Bill Gates comes up in a massive amount of COVID-19 conspiracy theories


The number of mentions per day Gates received in conspiratorial takes in April.

Eamonn McCabe/Popperfoto/Popperfoto/Getty Images

Bill Gates' unequivocal criticism against Donald Trump's official response to the coronavirus spread has led to another outbreak: right-wing conspiracy theories. According to an analysis led by Zignal Labs and The New York Times, Gates has been the go-to target online when it comes to COVID-19 fearmongering. The Microsoft co-founder's name presently overshadows another running conspiracy theory involving 5G cellular data and the coronavirus.

Baseless opinions about Gates and COVID-19 are conjecture, sure, but they also carry the insidious potential to thwart efforts around public acceptance of vaccination. In the United States, where there are some parents who believe in debunked studies linking the measles vaccine to autism, misinformation like this can take on a dangerous face.

Tracking COVID-19 falsehoods — In 2015, Gates delivered a widely watched TED Talk about viral outbreaks and how a pandemic, not nuclear war, could undo global health and stability. That talk has made a stunning re-entry into public discussion since the COVID-19 outbreak. A disturbing portion of that social commentary on Gates' warning, however, falls into the category of conspiracy theories, especially in the more conservative hubs of the internet.

In cold numbers — At this point, the hostility toward Gates can be easily quantified. Social media, in particular, seems to be the breeding zone for these opinions. According to Zignal Labs:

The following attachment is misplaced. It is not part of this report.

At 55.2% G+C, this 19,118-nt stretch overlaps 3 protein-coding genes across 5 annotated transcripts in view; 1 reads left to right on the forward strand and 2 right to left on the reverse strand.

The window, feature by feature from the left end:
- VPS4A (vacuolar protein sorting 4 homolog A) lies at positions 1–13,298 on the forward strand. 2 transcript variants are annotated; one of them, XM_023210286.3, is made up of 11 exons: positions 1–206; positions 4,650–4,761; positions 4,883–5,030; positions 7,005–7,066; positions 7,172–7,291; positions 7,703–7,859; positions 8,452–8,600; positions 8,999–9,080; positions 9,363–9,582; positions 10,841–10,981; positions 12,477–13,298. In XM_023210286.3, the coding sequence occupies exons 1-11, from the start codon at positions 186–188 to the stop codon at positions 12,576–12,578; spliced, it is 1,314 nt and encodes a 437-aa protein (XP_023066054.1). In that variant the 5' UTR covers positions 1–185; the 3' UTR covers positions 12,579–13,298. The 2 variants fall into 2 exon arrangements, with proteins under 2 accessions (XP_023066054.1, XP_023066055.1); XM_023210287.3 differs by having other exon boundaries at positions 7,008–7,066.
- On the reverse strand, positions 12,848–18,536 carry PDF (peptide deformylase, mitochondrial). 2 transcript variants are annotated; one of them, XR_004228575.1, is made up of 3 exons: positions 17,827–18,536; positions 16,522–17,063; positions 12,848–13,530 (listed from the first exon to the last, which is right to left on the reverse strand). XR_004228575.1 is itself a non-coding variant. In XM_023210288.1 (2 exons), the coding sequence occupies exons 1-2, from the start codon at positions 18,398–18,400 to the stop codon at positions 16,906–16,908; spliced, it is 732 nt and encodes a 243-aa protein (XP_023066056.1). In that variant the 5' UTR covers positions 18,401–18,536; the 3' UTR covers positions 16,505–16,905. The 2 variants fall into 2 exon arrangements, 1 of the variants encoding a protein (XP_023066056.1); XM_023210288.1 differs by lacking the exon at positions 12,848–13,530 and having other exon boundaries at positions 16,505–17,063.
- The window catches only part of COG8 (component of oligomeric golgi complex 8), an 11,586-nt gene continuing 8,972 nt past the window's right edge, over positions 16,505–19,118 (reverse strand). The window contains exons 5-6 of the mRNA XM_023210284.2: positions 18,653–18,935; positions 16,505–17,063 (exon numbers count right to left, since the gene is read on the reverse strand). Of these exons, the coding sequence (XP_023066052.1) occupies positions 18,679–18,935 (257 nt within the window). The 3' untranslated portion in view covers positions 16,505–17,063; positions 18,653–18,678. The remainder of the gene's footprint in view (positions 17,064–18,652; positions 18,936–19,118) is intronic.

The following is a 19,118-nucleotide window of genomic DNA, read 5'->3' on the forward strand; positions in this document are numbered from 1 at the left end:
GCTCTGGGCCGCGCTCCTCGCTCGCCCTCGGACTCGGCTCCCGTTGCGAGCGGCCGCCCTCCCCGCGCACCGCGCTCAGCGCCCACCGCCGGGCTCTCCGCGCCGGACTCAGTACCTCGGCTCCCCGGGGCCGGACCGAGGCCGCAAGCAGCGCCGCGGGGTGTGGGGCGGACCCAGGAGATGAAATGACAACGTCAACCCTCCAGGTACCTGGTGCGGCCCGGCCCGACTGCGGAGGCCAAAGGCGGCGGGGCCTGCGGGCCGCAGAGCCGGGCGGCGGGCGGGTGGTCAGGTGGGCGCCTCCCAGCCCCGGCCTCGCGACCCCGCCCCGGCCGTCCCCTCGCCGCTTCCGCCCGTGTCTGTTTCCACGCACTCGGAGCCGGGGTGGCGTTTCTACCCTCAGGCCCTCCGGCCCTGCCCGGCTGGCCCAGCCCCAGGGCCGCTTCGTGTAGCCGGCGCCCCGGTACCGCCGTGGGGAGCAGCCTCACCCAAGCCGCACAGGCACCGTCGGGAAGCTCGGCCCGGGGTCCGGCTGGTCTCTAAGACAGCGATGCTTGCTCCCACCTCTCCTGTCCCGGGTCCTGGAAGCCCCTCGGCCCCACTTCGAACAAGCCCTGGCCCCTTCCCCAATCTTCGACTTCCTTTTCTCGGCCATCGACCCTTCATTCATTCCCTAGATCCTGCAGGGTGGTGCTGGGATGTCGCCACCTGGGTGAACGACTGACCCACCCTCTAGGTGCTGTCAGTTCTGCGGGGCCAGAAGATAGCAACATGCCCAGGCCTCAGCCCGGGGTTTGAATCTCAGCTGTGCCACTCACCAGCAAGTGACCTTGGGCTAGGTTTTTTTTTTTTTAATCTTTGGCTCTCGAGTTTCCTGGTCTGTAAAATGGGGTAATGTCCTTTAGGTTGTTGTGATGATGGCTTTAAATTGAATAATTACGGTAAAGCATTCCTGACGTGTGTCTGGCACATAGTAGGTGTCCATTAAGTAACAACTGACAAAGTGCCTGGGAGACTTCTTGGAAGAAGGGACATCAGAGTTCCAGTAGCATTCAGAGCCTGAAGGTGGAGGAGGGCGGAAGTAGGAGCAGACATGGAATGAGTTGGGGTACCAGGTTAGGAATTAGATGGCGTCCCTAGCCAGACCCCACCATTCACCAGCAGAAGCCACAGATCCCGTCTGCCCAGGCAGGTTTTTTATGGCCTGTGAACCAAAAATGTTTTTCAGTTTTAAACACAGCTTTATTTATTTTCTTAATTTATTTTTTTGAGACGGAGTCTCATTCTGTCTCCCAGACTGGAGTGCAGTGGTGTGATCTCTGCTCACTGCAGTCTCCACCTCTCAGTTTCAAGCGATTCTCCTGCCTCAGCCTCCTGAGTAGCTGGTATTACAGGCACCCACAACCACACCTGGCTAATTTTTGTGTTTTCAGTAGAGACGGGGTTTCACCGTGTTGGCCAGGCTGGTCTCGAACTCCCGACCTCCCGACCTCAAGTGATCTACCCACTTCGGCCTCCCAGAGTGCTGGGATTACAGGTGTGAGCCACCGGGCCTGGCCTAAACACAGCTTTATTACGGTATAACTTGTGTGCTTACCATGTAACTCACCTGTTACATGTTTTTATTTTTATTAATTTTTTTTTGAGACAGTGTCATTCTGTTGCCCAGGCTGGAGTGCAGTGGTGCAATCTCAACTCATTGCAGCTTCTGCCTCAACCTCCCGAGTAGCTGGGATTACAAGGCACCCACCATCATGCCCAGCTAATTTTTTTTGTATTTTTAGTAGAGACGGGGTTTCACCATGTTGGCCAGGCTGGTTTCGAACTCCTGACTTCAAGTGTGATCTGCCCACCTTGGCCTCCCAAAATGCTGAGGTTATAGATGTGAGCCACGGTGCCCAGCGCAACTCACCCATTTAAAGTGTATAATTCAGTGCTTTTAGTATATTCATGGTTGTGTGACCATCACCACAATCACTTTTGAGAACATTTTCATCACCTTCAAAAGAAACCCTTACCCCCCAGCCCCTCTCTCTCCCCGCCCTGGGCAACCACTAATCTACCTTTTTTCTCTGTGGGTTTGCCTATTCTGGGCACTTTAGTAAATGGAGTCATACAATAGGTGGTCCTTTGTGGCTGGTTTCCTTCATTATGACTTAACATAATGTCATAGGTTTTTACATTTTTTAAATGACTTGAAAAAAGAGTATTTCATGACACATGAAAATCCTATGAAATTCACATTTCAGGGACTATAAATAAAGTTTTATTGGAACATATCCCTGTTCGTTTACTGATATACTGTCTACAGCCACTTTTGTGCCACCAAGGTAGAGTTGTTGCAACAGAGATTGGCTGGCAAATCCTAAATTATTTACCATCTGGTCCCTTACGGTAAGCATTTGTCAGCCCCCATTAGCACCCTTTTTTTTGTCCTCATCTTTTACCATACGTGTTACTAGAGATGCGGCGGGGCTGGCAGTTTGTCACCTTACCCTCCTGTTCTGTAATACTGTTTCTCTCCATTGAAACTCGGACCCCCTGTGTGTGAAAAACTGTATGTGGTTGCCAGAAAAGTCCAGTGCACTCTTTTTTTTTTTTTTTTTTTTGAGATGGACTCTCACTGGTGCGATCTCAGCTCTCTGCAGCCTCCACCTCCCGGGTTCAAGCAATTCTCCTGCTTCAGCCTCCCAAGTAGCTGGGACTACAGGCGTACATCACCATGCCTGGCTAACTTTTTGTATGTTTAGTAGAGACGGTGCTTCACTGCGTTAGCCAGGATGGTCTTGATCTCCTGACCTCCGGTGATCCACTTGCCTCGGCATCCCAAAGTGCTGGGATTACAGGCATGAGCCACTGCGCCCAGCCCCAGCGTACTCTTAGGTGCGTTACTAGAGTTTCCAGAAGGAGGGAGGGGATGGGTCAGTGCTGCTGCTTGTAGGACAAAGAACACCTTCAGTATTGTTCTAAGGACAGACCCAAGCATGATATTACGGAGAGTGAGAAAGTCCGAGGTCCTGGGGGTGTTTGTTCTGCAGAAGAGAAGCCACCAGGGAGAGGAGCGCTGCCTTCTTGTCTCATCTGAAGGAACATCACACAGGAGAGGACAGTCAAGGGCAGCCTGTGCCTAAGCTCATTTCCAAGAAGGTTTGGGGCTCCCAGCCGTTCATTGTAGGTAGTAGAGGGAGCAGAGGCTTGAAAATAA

• Between the months of February and April, falsehoods about Gates appeared on television and social media 1.2 million times. It toppled the 5G conspiracy theory by 33 percent.
  • In April, theories around Gates shot to 18,000 mentions per day.
  • In 2020 alone, there have been 16,000 posts on Facebook about Gates in the light of COVID-19.
  • These posts have been commented on almost 900,000 times, according to The New York Times.
  • In March and April, the top ten conspiracy videos about Gates were viewed five million times on YouTube.
  • The first indication of a conspiracy theory around Gates appeared on January 21, according to The New York Times. The misinformation seemed to emanate from the notorious QAnon and has since spread over to YouTube and InfoWars.
  • Right-wing pundits like Laura Ingraham, Donald Trump affiliates like Roger Stone, and anti-vaccination campaigners like Robert Kennedy Jr. have promulgated these unsubstantiated opinions to their huge followings online.

No laughing matter — Falsehoods and inadequate information about public health can have devastating consequences. This much is already evidenced by the blind faith in hydroxychloroquine to treat COVID-19. Peddling rumors about Gates may stroke the egos of people like Ingraham, Kennedy, and Stone but it's a life-threatening waste of time that could be spent on collaborating and sensibly fighting this outbreak.